Blog Home

483 posts from The Movement & Beyond

May 28, 2014

Tip of the Hat to the Mahatma

On Saturday, May 31st, I will be in Secaucus, New Jersey, for the unveiling of a life-size statue of a great leader who made an indelible contribution to, among many urgent causes, animal protection – the legendary Mahatma Gandhi, father of the nation of India.  I’ll be speaking there, along with a major Indian spiritual leader, the Rev. Dada J.P. Vaswani.  If you live in or around New York and northern New Jersey, I hope you’ll consider joining me, the Rev. Vaswani, and other religious and political leaders to discuss Gandhi’s legacy of nonviolence and social justice, and its relevance to our present-day challenges with animal cruelty.

Vaswani and GandhiWe at The HSUS, through our Faith Outreach program, are committed to working with religious people and reminding them of their own longstanding scriptural and other traditions of human responsibility and compassion toward all animals. Last month, at Liberty University in southwestern Virginia, we had a showing of Amazing Grace, a movie that profiles the quest for social justice and reform pioneered by the remarkable 19th-century evangelical leader William Wilberforce, who co-founded the Royal SPCA.

On Saturday, at the event cosponsored by the Sadhu Vaswani Center of New Jersey, we’ll be announcing the new HSUS Dharmic Council, an affiliate of our national Faith Council.  The Dharmic religions, which include Hinduism and Jainism and now have more than one billion adherents, have long histories of ethical treatment of animals.  Ahimsa, or nonviolence toward all living beings, is a central pillar in these religions, and it’s just one reason why, after Humane Society International opened offices in India where these traditions are influential, we’ve seen a cascade of national animal protection policies enacted.  Gandhi, who helped create such fertile terrain for animal protection, felt that Ahimsa was the highest possible moral value and believed that it should encompass all interactions, not only between people but also between humans and animals.  Based on the principle that all life contains divine spiritual energy, Ahimsa inspired Gandhi in both his passive resistance movement against an oppressive political system and in his commitment to vegetarianism. Gandhi’s legacy of nonviolent engagement, based on the religious concept of Ahimsa, also influenced Martin Luther King, Jr., Albert Einstein, Nelson Mandela, John Lennon and the Dalai Lama, and has played a powerful role in the trajectory of global events over the last century.

Gandhi’s compassion and nonviolence are values we at The HSUS admire and share, and they are so relevant for us as the United States benefits from the extraordinary Indian diaspora that includes more than three million Indian-Americans. Many are community leaders, doctors, engineers and other professionals contributing so much to our country and to India.  We look forward to partnering with them to advance animal protection values at home and abroad.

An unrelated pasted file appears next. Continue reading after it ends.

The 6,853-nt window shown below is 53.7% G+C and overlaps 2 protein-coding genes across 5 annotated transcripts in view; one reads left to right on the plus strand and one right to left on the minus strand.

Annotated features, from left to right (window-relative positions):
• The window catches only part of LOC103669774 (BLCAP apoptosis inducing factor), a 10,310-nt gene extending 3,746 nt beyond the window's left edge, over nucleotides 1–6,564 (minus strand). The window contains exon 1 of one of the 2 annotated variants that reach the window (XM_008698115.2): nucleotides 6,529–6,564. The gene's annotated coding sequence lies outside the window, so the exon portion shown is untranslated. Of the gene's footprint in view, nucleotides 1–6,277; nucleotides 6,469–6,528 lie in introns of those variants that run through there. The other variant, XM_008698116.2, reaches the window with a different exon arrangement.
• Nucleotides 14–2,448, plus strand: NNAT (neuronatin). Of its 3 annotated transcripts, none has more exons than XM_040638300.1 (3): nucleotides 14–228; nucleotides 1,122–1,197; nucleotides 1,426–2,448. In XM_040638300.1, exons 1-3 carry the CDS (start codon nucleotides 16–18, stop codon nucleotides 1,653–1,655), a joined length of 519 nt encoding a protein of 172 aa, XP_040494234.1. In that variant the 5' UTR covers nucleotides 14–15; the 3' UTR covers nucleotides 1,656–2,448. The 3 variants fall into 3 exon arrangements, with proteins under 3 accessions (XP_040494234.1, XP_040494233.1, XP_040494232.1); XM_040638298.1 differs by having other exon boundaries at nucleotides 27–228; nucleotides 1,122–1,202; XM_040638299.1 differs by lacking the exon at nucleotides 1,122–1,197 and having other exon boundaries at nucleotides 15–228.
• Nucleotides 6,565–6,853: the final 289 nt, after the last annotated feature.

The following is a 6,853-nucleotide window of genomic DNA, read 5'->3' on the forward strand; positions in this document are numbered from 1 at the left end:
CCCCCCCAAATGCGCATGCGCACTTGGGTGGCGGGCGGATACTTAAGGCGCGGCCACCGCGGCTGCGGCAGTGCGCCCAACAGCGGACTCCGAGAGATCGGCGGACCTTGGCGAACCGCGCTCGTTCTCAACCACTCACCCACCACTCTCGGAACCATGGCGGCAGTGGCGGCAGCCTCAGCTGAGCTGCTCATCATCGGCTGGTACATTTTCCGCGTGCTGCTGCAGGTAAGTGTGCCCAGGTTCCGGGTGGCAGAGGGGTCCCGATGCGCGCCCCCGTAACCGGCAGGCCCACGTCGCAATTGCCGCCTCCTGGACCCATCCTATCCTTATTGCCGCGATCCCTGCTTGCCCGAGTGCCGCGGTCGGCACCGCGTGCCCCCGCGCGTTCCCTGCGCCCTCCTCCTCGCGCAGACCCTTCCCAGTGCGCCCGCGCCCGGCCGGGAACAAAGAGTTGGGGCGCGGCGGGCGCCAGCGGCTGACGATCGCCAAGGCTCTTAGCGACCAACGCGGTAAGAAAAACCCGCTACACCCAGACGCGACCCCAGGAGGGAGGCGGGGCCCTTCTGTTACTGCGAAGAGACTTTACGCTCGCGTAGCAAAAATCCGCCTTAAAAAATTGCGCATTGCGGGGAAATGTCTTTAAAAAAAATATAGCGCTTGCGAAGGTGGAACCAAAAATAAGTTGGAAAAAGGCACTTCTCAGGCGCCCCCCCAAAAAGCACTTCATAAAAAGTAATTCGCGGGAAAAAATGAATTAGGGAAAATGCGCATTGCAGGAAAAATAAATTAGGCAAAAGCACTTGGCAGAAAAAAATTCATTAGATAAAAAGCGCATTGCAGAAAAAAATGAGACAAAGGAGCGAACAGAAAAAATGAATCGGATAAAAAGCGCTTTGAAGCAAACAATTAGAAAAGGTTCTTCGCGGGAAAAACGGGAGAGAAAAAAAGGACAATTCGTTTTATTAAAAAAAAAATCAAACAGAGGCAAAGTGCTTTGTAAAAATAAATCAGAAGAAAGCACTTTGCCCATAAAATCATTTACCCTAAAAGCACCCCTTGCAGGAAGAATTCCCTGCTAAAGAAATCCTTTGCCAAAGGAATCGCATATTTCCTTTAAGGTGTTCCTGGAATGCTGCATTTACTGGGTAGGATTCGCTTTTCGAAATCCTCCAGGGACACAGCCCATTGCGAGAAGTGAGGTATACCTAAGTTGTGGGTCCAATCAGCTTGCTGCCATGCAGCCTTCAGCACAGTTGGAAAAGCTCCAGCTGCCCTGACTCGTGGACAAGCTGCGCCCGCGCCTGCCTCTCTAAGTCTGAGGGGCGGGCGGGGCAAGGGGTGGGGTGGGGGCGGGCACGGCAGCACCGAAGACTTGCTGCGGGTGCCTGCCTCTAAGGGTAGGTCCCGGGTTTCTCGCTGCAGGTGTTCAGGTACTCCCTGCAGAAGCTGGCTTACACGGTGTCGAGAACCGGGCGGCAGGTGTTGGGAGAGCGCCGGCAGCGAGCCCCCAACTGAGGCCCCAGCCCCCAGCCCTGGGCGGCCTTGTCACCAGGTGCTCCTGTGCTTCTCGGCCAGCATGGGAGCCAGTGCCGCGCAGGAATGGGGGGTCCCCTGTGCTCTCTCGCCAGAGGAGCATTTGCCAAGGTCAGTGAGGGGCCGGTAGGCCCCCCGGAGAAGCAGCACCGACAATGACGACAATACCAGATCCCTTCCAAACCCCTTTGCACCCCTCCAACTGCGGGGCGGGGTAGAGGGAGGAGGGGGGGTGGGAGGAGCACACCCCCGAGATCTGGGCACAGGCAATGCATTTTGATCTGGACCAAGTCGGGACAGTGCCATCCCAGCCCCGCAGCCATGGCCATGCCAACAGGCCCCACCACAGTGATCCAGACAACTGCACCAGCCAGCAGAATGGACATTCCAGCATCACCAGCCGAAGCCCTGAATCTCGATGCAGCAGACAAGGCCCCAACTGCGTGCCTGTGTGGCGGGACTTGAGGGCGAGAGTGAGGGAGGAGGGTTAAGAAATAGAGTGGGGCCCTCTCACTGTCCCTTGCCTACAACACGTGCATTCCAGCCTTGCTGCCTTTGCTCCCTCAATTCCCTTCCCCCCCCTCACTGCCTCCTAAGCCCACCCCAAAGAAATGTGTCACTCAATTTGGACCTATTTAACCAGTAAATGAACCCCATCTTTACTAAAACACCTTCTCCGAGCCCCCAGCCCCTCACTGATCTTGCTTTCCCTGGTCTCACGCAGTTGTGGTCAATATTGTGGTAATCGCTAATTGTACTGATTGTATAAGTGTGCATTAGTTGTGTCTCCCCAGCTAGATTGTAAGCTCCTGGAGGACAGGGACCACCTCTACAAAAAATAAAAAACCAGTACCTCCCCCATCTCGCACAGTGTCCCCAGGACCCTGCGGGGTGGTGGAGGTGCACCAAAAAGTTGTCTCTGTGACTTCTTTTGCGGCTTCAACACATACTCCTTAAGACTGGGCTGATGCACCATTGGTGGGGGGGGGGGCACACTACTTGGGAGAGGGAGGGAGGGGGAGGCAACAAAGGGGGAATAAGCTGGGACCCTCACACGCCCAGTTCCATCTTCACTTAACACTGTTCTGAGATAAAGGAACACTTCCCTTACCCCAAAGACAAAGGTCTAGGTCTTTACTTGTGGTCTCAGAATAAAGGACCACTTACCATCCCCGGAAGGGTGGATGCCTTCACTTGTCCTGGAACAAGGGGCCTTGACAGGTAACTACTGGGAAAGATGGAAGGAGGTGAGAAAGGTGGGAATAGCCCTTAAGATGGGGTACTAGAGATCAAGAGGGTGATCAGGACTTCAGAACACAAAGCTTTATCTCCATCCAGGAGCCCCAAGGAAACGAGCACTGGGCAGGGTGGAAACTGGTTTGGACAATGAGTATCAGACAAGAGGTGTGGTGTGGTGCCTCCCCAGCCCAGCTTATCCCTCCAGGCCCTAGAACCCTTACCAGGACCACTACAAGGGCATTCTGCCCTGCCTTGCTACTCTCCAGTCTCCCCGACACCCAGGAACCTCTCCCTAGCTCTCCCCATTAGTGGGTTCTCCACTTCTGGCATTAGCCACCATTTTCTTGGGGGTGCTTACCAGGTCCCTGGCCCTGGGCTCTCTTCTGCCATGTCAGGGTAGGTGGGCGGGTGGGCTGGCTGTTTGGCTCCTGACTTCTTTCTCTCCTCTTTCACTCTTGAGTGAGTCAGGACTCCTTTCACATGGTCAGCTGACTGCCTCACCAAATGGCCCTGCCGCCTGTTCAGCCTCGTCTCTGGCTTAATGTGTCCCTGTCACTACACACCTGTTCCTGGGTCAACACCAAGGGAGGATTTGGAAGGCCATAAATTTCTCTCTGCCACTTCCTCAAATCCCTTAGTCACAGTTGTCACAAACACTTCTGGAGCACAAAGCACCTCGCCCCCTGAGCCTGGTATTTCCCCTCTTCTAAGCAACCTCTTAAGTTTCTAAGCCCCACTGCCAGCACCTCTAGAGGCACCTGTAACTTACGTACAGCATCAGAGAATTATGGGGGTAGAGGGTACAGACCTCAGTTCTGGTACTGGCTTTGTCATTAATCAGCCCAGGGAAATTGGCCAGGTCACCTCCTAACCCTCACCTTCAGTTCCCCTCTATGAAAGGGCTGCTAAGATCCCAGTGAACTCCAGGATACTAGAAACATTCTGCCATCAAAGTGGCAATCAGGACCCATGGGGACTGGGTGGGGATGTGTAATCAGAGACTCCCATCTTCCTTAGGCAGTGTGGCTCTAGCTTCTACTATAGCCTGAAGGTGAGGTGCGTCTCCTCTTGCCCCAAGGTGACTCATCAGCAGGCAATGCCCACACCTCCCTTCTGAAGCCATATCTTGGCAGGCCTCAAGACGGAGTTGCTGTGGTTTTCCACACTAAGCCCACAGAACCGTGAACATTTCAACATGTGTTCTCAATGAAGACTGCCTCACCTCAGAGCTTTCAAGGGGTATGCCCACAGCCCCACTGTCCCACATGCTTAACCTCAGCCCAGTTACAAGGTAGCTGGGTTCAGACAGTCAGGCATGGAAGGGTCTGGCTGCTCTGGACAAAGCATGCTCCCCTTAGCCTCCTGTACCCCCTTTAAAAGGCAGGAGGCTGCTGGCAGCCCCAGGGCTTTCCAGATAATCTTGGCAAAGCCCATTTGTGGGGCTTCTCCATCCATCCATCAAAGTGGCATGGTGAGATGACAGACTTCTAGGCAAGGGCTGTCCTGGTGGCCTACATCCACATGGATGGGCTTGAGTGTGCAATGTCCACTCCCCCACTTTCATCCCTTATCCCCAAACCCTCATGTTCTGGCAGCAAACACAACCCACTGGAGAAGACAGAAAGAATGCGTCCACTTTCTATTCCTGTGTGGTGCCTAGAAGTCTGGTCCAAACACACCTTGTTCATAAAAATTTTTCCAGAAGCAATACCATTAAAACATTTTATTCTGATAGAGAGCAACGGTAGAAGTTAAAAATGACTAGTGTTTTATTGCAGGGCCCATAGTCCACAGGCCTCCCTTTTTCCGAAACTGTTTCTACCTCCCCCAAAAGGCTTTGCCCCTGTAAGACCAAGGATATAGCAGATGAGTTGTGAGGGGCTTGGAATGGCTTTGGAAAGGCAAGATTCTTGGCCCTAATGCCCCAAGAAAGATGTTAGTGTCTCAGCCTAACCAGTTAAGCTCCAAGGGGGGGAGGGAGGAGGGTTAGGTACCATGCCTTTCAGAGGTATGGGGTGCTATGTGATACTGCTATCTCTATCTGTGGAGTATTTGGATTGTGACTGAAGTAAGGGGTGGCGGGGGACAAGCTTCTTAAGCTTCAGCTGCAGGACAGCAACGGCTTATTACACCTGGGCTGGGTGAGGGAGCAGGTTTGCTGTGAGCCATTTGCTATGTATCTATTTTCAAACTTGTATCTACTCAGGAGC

P.S. If you are interested in attending the May 31st dedication ceremony and town hall meeting, please RSVP on The HSUS website.  This event is free and promises to be both informative and inspirational.  I look forward to seeing you there.  In addition, we also have partnered with the Hindu American Seva Communities (HASC), which is hosting its fourth national conference at the White House during Gandhi’s birthday week of October 2nd.  If you would like to attend the HASC conference, which is entitled “Dharmic Dialogue:  Seva & Social Justice,” please register at the HASC’s website

May 23, 2014

Jackson Galaxy and the Hero Cat

Last week, I previewed for readers that Jackson Galaxy, the colorful host of My Cat from Hell on Animal Planet, was to be a keynote speaker at the opening session of the HSUS Animal Care Expo. The event this week attracted animal advocates from 40 countries and all 50 U.S. states.  I sat down with Jackson for an interview after his speech and we had a conversation about the high rates of euthanasia for cats, why cats still don’t get the respect they deserve, and why the “hero cat” (who put a quick end to a dog attack on a child by hurling his body at the dog, as well as the best movie action star could have done) tells us more about the brains than the brawn of cats.

May 21, 2014

The Pet Offensive – New Strategies to Combat Puppy Mills

At The HSUS’s Animal Care Expo, the largest animal protection conference in the nation, I announced yesterday that Maddie’s Fund has pledged $4 million to The HSUS, over three years, to conduct an online campaign against puppy mills. The campaign will focus on discouraging people from purchasing dogs from puppy mills through the Internet, and redirect them to responsible avenues to acquire a companion animal, mainly through shelters and rescues.  It’s a tremendously exciting new element to our already existing, multifaceted anti-puppy-mill campaign. 

Rich Avanzino, president of Maddie’s Fund, addressed 2,000 attendees at Animal Care Expo, announced the grant, and explained his organization’s commitment to battling the mills and finding a home for every adoptable dog and cat.  We are proud to partner with this leading animal welfare foundation, which started due to the generous commitment of David and Cheryl Duffield.  They’ve committed hundreds of millions of dollars – more than any other individuals in our movement’s history -- to help companion animals in honor of their beloved late dog, Maddie.